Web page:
Commentary: Will Kodak's Carp Miss His Photo Op?Geoffrey Smith
Dan Carp had better watch out. As chief executive of Eastman Kodak Co. since Jan 1., he has already run into deep trouble, even before finishing his first year on the job. Now, he faces the prospect of joining the list of Kodak executives who have bungled the company's transition from traditional film to the digital world.
Indeed, on Sept. 26, Kodak CFO Robert Brust broke the stunning news that September sales "are in a big derailment." Brust says the problems are across almost all product lines and are most severe in film. With third-quarter earnings now expected to fall as much as 15% below Kodak's June estimates, and next year's results up in the air, shares hit a 6-year low of $42.50 on Sept. 27.
This is eerily reminiscent of the problems facing telecommunications icon AT&T. Both companies have core businesses that are gradually being replaced by new technology. In Kodak's case, the company's film business, with $13 billion in sales, is struggling and will show little revenue growth this year. Sales at the digital units, which include everything from cameras to transmission of images over the Internet, should hit $2.5 billion, and were expected to expand by 20% before Kodak's latest news. Not surprisingly, investors are far more interested in the growth potential of its new high-tech business, but they have been fleeing in droves because of persistent worries about its older business.
Carp needs to move quickly to restore Kodak's credibility. No doubt, part of the company's shortfall is tied to problems in the world economy that are affecting businesses ranging from chipmaker Intel to consumer-goods kingpin Gillette. Even so, Kodak's stunning decline was far worse. It "needs to do something decisive and dramatic," says David A. Katz, a money manager at Matrix Asset Advisors Inc. in New York. "Kodak has fallen into a pattern of always taking three steps forward and two steps back," he complains.
There are no easy answers for Kodak. But Carp still has options left. Kodak, first, needs to throw its marketing muscle behind its digital business. The Sydney Olympics, for instance, were a perfect marketing platform for Kodak's digital cameras and its new consumer-friendly Web site. Instead, Kodak is running ads exclusively promoting its traditional film business.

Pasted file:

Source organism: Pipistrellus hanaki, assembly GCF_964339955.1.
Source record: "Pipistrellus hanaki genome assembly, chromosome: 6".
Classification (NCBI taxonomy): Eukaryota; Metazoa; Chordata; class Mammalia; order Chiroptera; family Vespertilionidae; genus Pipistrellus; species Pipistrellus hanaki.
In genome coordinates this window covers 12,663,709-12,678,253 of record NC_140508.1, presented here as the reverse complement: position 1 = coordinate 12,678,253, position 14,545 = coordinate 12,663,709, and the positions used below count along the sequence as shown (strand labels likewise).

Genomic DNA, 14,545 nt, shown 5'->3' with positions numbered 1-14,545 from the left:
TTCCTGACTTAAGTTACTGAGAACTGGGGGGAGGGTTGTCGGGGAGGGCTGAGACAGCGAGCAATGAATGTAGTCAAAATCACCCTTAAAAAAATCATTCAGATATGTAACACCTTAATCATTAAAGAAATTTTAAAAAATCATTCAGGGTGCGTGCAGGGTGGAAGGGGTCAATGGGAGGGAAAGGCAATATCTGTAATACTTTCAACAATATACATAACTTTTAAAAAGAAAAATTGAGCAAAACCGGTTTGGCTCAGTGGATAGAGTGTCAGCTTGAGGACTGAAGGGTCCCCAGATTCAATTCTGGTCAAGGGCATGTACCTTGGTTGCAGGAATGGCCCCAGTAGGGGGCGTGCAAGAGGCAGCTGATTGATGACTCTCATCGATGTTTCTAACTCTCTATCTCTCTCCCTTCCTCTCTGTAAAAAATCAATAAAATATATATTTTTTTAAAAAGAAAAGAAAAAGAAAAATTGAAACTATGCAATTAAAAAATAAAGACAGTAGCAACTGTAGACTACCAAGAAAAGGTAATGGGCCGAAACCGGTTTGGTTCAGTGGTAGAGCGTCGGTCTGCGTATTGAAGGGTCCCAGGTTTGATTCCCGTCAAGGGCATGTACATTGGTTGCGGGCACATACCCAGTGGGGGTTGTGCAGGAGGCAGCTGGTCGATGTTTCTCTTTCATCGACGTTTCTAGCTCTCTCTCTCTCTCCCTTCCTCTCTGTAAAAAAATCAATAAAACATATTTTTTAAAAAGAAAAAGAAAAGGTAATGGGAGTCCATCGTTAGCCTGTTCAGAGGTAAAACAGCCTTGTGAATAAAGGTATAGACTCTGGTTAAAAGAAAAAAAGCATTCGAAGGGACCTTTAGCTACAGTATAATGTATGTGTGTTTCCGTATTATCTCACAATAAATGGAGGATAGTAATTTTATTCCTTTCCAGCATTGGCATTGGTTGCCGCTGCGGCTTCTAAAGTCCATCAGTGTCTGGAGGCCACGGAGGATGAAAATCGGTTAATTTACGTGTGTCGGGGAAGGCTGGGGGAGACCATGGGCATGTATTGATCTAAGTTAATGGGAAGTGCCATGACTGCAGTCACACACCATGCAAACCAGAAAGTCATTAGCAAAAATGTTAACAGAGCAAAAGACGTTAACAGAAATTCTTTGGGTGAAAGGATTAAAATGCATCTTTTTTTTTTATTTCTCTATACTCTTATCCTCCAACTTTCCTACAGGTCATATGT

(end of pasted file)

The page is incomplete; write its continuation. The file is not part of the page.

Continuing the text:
Furthermore, Carp needs to come up with new hit products in digital imaging and squeeze more value out of its existing digital unit. Kodak has been unable to create "buzz" around any of its recent digital products, including its latest crop of digital cameras. And while the company has a treasure trove of technology under development, ranging from advanced image sensors to software for enhancing digital images, truly innovative products have been sparse.
And if Kodak's share price continues to fall? Some believe the time might be right for a leveraged buyout. The public markets aren't doing Kodak or its investors any favors. Its stock has gone nowhere since 1997, even with a $1.2 billion stock buyback this year and having hit earnings targets for six consecutive quarters. If Kodak's stock continues to deteriorate, shareholders might jump at the chance to sell Kodak their stock back at a premium of 35% or so, typical for an LBO.
Could management pull it off? It wouldn't be easy, given today's tight debt markets. But Kodak meets the first test for going private. Thanks to its traditional film business, it generates enormous free cash flow--as much as $10 billion over the next five years, the company estimated in June. With just $3 billion in long-term debt, Kodak would still have resources to spend heavily on its new digital business.
True, old habits, such as favoring the film business, die hard. But unless Carp starts making some radical changes in favor of Kodak's digital unit, future quarters are only likely to present even worse pictures for investors.